Barbara Kiviat is Assistant Professor in the Department of Sociology. She is an economic sociologist who studies how moral beliefs and other cultural understandings shape markets and justify the inequalities they produce. She is particularly interested in how normative ideas influence the pricing and allocation of socially important resources, such as insurance, credit, and jobs. Her current project considers how these dynamics play out when corporations use massive amounts of personal data to decide what to offer to individual consumers. She mostly uses qualitative methods, but also works with survey data and vignette experiments.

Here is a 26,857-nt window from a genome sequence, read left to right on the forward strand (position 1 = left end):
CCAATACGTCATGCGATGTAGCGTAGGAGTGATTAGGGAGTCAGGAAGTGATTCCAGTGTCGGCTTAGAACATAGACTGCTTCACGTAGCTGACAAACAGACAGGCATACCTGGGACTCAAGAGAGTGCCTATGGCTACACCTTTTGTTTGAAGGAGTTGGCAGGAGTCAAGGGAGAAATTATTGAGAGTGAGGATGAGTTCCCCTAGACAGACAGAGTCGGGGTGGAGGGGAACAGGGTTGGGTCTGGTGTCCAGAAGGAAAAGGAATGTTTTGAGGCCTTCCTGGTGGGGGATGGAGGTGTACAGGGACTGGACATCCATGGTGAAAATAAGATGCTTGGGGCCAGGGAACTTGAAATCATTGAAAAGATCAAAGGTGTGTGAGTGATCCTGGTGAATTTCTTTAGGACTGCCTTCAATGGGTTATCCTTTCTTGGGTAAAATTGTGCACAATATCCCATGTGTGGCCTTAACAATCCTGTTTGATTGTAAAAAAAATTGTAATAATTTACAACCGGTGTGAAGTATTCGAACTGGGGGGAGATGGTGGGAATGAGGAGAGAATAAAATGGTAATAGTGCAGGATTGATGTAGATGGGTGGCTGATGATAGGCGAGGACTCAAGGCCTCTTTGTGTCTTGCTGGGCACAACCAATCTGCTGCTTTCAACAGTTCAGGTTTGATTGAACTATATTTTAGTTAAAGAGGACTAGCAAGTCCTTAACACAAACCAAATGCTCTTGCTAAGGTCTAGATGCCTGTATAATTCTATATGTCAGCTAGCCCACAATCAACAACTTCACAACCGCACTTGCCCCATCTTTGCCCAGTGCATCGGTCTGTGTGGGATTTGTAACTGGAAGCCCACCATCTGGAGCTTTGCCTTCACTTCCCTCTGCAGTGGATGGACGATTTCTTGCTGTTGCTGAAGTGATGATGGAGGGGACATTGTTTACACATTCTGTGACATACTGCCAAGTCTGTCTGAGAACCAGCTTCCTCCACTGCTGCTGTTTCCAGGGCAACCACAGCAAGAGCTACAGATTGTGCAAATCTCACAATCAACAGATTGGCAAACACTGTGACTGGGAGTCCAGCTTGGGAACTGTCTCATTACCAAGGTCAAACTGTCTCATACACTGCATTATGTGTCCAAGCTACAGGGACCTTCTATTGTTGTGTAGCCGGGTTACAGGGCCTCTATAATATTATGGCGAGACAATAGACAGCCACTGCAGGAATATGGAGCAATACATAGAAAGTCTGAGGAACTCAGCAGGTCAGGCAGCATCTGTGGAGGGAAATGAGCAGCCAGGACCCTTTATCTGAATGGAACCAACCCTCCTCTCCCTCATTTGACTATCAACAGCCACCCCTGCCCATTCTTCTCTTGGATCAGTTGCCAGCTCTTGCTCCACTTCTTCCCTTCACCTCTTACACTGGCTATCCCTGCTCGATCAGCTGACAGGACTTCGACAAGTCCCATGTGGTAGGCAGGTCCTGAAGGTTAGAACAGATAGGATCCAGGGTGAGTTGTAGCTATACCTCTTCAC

Kiviat’s research has received awards or funding from the American Sociological Association, the National Science Foundation, the Society for the Advancement of Socio-Economics, the Washington Center for Equitable Growth, the Edmond J. Safra Center for Ethics, and other groups. Her work has been published in Socio-Economic Review, Socius, and Social Service Review.
Kiviat joins Stanford having completed a Ph.D. in Sociology and Social Policy at Harvard University. She holds an M.P.A. from New York University, an M.A. in Journalism from Columbia University, and a B.A. in the Writing Seminars from Johns Hopkins University. Previously, she was a staff writer at Time magazine. Her website provides more information.